“I remember it was Mother’s Day,” says Lawlor. “Aud came to me, crying, saying something about going down to Town Hall and getting help putting dry ice on her father.” After some questioning, Aud explained the situation. Lawlor knew this was more than just a scoop. “Well, I went to Town Hall for her and said, ‘There’s a dead body on this property,’ and they went nuts, and that’s how it all started.”

Police and town officials raced up the dirt roads to Trygve’s bunker. Sure enough, in a Tuff Shed a few feet from the house was a wooden sarcophagus containing a lot of ice and the body of Bredo Morstoel. It also held the intact remains of one Al Campbell of Chicago, apparently the first paying customer of Trygve Bauge’s backyard cryonics lab.

All hell, as they say, broke loose. The dailies and the wires beat Lawlor’s weekly to the story, and within days Norwegian camera crews were camped out on Lawlor’s floor. COLORADO TOWN FINDS 2 BODIES ON ICE; MAN HOPED TO REVIVE THEM, read a May 12, 1994, Chicago Tribune headline. The Associated Press followed up with frozen bodies get chilly reception from town leaders.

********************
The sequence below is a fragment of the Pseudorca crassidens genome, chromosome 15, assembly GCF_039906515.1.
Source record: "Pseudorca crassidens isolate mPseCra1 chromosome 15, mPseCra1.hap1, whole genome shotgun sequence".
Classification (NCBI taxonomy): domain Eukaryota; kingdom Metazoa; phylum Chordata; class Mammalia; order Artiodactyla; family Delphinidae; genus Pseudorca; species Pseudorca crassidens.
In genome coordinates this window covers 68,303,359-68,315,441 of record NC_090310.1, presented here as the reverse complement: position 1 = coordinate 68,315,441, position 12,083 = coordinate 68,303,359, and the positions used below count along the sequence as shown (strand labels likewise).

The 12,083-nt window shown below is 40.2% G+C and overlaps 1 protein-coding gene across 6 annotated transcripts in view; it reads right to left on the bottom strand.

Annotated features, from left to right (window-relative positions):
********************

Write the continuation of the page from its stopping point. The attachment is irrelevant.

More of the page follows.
Chilly? Nederlanders were horrified that their bucolic mountain town was now known in England and Japan for its resident frozen dead guy. In an emergency session of the Nederland Town Council, officials slapped together an ordinance heretofore outlawing the storage of dead human or animal parts on residential property -- thereby effectively banning pork chops from freezers. The law didn’t affect Grandpa, who, as locals like to say for the yuks, was grandfathered in.